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Perstorp Vision on Mass Balance Standard and Greenwashing

As ISO is developing a new global mass balance standard for the industry, Perstorp together with three other leading representatives from the industry are calling to include traceability and transparency for credibility and transformation of the industry towards recycled and renewable materials.

The International Organization for Standardization (ISO), has started work to establish a globally recognized mass balance standard for the industry. It’s hoped the new standard will drive real change, supporting the development of recycled and renewable raw materials, and the production processes needed.

As this work gets underway, representatives for the Swedish industry, recognized as forerunners for sustainable business: Perstorp Holding AB, Trioplast Industrier AB, Sekab and Johanneberg Science Park, have outlined the key principles they believe the new standard needs to embrace for maximum credibility and sector transformation.

The mass balance approach is a mechanism to start the large-scale phasing out of fossil raw materials with the goal of a fully converted industry. It is about mixing fossil and recycled or renewable in existing systems and processes while keeping track of their quantities and allocating them to specific products.

The actual carbon molecules in the product may not be recycled or renewable, but through a third-party certificate, the recycled or renewable content is verified. Mass balance is a well-known methodology used within the energy sector for electricity, by Forest Stewardship Council for wood, Fair Trade and the Better Cotton Initiative, among others.

Whilst there is a consensus among most parts of the sector that mass balance is crucial to accomplishing the transition of the industry, there are currently different ways of applying mass balance. Some of the voluntary schemes for mass balance which are used today accept transfer of credits between both geographies and products.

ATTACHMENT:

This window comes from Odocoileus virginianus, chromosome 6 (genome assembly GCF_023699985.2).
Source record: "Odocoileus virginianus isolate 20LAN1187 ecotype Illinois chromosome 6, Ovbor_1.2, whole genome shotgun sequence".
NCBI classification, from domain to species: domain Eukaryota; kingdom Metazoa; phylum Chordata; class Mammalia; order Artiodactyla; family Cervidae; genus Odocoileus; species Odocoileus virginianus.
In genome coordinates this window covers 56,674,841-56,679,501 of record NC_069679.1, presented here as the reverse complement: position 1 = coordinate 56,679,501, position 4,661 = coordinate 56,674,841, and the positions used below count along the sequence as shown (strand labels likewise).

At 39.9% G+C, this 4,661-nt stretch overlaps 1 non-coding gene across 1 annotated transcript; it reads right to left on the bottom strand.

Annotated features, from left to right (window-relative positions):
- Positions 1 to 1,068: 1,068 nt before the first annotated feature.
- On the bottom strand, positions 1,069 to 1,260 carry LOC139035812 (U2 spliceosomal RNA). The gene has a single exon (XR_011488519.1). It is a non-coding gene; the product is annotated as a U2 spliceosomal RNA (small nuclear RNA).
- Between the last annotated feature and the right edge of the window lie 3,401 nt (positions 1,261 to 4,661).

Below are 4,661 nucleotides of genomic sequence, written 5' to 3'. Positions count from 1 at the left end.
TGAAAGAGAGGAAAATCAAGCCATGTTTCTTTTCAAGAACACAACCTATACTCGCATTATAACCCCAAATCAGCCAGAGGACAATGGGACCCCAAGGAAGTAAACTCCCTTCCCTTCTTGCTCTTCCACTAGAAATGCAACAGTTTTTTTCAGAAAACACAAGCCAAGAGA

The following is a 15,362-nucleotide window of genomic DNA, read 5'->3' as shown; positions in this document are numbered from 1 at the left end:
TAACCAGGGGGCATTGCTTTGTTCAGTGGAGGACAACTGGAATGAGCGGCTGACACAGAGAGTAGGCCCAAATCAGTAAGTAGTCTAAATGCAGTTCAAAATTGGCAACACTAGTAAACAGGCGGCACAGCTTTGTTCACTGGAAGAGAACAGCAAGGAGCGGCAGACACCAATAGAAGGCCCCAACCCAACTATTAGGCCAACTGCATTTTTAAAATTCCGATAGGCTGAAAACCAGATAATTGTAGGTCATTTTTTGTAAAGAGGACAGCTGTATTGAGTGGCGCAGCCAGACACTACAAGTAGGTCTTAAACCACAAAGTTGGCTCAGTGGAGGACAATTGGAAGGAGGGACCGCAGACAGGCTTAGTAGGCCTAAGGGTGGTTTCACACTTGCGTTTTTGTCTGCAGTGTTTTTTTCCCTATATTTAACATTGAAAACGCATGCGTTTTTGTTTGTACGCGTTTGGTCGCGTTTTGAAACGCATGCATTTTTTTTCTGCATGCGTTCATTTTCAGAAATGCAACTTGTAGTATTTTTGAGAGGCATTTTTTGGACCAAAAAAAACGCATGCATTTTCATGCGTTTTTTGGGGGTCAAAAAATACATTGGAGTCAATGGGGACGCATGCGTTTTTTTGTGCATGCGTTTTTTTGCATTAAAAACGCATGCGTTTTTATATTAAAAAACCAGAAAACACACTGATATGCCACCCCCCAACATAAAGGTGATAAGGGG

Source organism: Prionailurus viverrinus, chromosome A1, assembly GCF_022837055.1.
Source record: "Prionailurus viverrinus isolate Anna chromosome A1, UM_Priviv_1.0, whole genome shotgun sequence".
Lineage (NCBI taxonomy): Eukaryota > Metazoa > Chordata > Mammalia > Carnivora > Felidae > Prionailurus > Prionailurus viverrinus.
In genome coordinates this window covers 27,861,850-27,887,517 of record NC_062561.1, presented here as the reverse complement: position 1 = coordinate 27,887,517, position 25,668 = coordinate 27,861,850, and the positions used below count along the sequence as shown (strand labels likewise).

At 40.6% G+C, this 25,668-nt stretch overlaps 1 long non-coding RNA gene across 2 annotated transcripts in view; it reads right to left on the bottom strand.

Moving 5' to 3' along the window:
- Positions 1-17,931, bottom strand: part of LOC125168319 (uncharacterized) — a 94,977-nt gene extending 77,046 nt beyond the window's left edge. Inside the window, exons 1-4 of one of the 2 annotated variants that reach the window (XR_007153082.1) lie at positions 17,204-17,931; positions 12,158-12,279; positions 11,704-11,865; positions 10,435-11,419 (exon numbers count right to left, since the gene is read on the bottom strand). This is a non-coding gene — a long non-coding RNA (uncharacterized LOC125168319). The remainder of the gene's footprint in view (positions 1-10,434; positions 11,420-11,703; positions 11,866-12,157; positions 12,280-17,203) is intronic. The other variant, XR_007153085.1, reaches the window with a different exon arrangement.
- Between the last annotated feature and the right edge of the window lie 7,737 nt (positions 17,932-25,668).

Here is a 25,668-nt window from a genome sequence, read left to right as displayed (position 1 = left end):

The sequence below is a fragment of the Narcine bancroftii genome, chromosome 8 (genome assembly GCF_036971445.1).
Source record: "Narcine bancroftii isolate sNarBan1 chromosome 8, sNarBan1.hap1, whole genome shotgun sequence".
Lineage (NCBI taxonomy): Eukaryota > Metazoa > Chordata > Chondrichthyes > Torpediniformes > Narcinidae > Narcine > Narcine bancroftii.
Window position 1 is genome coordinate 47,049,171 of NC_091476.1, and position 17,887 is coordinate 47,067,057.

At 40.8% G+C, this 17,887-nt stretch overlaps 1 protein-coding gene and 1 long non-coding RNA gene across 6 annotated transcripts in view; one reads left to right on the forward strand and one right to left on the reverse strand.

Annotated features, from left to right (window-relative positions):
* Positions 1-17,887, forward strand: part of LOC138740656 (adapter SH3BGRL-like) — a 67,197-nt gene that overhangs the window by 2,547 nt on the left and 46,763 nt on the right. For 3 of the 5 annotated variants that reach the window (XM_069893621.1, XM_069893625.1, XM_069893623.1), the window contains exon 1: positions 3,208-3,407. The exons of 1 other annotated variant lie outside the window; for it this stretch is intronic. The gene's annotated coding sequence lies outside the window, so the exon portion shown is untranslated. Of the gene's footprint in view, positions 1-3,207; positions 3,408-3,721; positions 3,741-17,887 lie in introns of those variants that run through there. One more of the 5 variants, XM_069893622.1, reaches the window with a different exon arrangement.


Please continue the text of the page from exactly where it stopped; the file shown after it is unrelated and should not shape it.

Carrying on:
Mats Bergh, CEO of Johanneberg Science Park states:

“Research show that there are big differences in the way mass balance methods are used within the industry, making it difficult to talk about mass balance as one method. When a global standard is forming, it is important that it is transparent, credible and drive real change and development of new raw materials and production processes.”

The Swedish group of companies is urging the ISO not to accept the transfer of credits between geographies, or products, as they say that allowing this within the new global standard would not only harm the credibility of the whole industry, leading to green-washing accusations, it would also obstruct the real change and development of the raw materials and production processes needed.

They are calling for the concept of Traceable Mass Balance to underpin the new standard. This acknowledges the basic principles of mass balance but applies Chemical and Physical traceability.

Chemical traceability means: that only the raw materials used to make the product can be used to enable the shift, and that the recycled/renewable raw material can only replace its own part/share of the product.

Physical traceability means: a production process exists within the site for producing the product from the recycled/renewable raw material(s), and that the recycled/renewable raw materials have to be shipped to, and used at, the production site producing the recycled/renewable product.

A producer cannot transfer recycled/renewable credits from one site to another. Applying chemical and physical traceability means that it is possible to find recycled or renewable material in the product and that the real transition of that product is gradually taking place from fossil to fully recycled and/or renewable.

Andreas Malmberg, CEO of Trioplast Industrier explains,

“Mass balance without chemical and physical traceability is comparable to making a pancake organic by substituting the milk for more organic eggs, by adding organic orange juice or by transferring “organic credits” from organic eggs used in a different bakery. We are afraid that doing so risk undermining the credibility of the entire industry. Applying chemical and physical traceability gives credibility, but more importantly it drives real change and supports the development of the recycled and renewable raw materials as well as the production processes needed.”

On behalf of the four companies, Jan Secher, CEO of Perstorp said,

“We are proud to be leading by example and are excited to see the development of a standard that really pushes our industry forward. Traceable Mass Balance can do this, and we hope that many more in our sector will join this quest so that we, together, can set a new standard for a sustainable industry.”


Industry representatives outline key credibility principles for new sustainability standard


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